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Publication numberUS3911351 A
Publication typeGrant
Publication dateOct 7, 1975
Filing dateApr 8, 1974
Priority dateApr 8, 1974
Publication numberUS 3911351 A, US 3911351A, US-A-3911351, US3911351 A, US3911351A
InventorsSeymour Saslow
Original AssigneeEspey Mfg & Electronics Corp
Export CitationBiBTeX, EndNote, RefMan
External Links: USPTO, USPTO Assignment, Espacenet
Battery charging protective circuit for use in charging nickel cadmium batteries
US 3911351 A
Abstract
The present invention contemplates to control battery charge as a function of temperature but without employing any additional connections to the battery. The same two connections are used to give temperature information as well as voltage state. Also, two SCRs can be used, the first SCR is used to charge the battery while the second SCR will turn off the charging when a predetermined charge point is reached.
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Description  (OCR text may contain errors)

CADMIUM BATTERIES lnventor: Seymour Saslow, Saratoga Springs,

Espey Mfg. & Electronics Corporation, Saratoga Springs, NY.

Filed: Apr. 8, 1974 Appl. No; 458,782

Assignee:

References Cited UNITED STATES PATENTS l2/l935 West 320/35 United States Patent [1 1 [111 3,91 1,351

' Saslow Oct. 7, 1975 [54] BATTERY CHARGING PROTECTIVE 3,310,724 3/1967 Gratham 320/39 \ClRCUlT FOR USE IN CHARGING NICKEL 3,626,270 12/1971 Burkctt et al 320/35 Primary Examiner.l. D. Miller Assistant Examiner--Robert J. Hickey Attorney, Agent, or FirmGeo.rge B. Oujevolk [57] ABSTRACT The present invention contemplates to control battery charge as a function of temperature but without employing any additional connections to the battery. The same two connections are used to give temperature information as well as voltage state. Also, two SCRs can be used, the first SCR is used to charge the battery while the second SCR will turn off the charging when a predetermined charge point is reached.

1 Claim, 3 Drawing Figures BACKGROUND OF THE INVENTION" The present invention relates to a battery charging" protective circuit and more particularly to a circuit use-' ful in charging nickel cadmium batteries.

BRIEF REVIEW OF THE PRIOR ART In Us. Pat. No. 3,733,534 there is described a battery charging arrangement which has been found useful in charging nickel cadmium batteries. In that arrangement, use is made of constant current pulsed charging with battery voltage interrogation during the interpulse period. The rise in terminal EMF is used as a control signal for the state of charge and a capacitive storage circuit is used to program the overcharge. A thermal fuse at the battery in series with the charging circuit is used to protect against malfunction since sealed Nickel Cadmium batteries do not exhibit a marked rising voltage characteristic.

If the predetermined voltage sensing point is missed and high rate charging persists, it will cause the temperature of the battery to rise and may cause the battery seal to fail. The thermal fuse is used to guard against this condition. Should it happen, the fuse will open the circuit and prevent the battery from being further rapid charged, however, the battery can still be trickle or float charged and discharged.

During battery charging, a rise in voltage occurs at about the time when 90% of the energy is restored. There is no appreciable change in battery temperature until in excess of l 10% of the capacity is returned to the battery. According to some charging arrangements now in use, a third connection between the battery and the charger is used to sense temperature and some systems program the charge as a function of battery temperature.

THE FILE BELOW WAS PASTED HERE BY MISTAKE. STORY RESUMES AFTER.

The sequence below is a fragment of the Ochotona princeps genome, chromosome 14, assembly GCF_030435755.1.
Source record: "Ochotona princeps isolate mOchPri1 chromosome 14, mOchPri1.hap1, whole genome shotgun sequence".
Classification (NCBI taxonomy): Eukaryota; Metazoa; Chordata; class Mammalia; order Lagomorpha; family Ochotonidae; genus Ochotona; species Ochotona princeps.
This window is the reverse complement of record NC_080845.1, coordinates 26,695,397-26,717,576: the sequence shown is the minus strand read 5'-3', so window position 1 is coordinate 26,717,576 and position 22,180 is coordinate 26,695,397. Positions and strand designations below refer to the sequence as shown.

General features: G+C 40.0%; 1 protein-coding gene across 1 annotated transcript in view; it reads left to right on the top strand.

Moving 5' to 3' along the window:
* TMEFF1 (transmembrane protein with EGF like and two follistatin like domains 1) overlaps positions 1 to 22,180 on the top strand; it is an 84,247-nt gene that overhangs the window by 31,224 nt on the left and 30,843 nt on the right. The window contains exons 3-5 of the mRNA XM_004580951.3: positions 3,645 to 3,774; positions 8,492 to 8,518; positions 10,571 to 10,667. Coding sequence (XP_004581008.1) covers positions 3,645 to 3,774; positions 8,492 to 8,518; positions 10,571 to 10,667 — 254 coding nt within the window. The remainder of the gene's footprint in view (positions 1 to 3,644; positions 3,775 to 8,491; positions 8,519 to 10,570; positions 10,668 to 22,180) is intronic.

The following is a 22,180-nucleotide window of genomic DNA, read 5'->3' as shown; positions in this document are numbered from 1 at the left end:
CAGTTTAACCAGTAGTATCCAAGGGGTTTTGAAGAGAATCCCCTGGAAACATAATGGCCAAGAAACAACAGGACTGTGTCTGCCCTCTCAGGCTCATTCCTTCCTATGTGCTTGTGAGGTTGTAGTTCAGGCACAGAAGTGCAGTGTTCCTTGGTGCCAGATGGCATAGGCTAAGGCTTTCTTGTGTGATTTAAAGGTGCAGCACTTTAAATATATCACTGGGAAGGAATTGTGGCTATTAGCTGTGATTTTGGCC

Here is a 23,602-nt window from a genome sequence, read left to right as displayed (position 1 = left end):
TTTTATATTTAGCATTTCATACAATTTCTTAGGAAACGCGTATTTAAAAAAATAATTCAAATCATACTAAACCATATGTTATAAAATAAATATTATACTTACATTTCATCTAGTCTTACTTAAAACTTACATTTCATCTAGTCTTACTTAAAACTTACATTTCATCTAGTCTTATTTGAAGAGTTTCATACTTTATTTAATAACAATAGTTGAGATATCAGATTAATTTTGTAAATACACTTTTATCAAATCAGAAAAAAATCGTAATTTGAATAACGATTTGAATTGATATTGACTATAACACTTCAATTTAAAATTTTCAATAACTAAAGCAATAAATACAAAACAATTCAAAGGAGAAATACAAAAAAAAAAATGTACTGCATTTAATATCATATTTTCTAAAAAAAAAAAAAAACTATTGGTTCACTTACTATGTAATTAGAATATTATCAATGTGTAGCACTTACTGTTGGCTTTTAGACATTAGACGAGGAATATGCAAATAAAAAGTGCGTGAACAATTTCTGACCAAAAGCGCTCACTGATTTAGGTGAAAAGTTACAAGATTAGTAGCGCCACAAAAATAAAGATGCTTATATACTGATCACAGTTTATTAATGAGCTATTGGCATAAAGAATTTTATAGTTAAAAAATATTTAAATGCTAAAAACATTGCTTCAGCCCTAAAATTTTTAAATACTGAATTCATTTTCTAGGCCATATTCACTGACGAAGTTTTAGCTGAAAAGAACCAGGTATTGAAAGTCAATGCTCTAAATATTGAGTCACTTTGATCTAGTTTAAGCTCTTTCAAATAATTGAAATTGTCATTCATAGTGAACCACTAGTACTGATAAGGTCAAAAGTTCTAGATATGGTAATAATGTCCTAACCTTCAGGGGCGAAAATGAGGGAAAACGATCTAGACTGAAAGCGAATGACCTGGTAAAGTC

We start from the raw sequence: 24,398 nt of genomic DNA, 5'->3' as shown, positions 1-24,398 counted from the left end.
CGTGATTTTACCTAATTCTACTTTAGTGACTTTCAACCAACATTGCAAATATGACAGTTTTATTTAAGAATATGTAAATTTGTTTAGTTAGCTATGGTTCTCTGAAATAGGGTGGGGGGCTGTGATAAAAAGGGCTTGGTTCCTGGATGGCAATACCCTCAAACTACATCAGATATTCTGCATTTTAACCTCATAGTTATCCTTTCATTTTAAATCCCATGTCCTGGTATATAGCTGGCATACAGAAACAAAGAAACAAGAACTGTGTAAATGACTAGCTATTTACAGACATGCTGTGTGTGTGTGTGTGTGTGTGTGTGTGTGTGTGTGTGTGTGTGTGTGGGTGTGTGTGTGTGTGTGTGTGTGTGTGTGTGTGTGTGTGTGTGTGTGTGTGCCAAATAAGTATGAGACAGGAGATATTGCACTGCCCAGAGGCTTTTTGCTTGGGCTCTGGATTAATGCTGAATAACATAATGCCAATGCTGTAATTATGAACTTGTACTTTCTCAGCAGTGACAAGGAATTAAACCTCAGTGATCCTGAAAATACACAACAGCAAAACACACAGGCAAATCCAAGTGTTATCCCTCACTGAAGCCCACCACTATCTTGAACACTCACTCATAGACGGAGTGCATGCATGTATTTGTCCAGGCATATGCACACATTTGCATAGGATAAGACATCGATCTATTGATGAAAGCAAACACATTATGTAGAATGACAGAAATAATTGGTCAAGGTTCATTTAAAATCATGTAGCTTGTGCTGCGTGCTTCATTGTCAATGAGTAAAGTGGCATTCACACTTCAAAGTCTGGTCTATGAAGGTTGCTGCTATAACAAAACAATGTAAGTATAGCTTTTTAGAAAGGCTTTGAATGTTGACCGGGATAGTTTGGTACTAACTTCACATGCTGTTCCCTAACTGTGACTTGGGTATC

SUMMARY OF THE INVENTION Generally speaking, the present invention contemplates to control battery charge as a function of temperature but without employing any additional connections to the battery. The same two connections are used to give temperature information as well as voltage state. Also, two SCRs can be used, the first SCR is used to charge the battery while the second SCR will turn off the charging when a predetermined charge point is reached.

The invention, as well as other objects and advantages thereof will be better understood from the following detailed description when taken together with the accompanying drawings, in which:

FIG. 1 is a schematic diagram of the prior art;

FIG. 2 is a schematic diagram of the inventive concept; and,

FIG. 3 is a more detailed schematic explanation and drawing of the invention.

DETAILED DESCRIPTION Shown in FIG. 1 is a battery charging circuit of the prior art. In this circuit there are shown the charger terminals for battery B, the load terminals and a fuse F in parallel with a resistor R both in series with battery B and one of the charger terminals. According to the present inventive concept as shown in FIG. 2, the thermal fuse F has been replaced with a thermostat T that is in thermal contact with the battery B. A. resistor R and capacitor C are. arranged across the thermostat T. If the battery voltage did not rise sufficiently to indicate the state of charge, high rate charging would persist and the temperature of the battery would rise. When the control setting of the thermostat was reached it would open circuit causing current to flow through the resistor and also developing a charge on the capacitor. During the interpulse period when voltage is being viewed the voltage developed and stored on the capacitor is added algebraically to the cell voltage and the charger responds as though it had arrived at the voltage sensing point and proceeds to terminate the 'high rate charge cycle. The thermostat closure when the battery has cooled off has no effect on the circuit since it has latched over to the float mode. A high rate charge cannot initiate unless the battery is first disconnected from the charger. The foregoing describes the temperature sensing technique contemplated by our present invention. Thus, according to the inventive concept, a source of direct current is applied to the battery while its terminal voltage is being measured and compared to a reference voltage. The D. C. source is so disposed as to shut down when the preset voltage level is reached, and stay latched in the shut down condition until the battery is disconnected from the charger. The battery contains a thermostat T (N .C.) a resistor connected in parallel with the thermostat and capacitor C across the resistor. The resistor is chosen to allow float current to flow through the battery.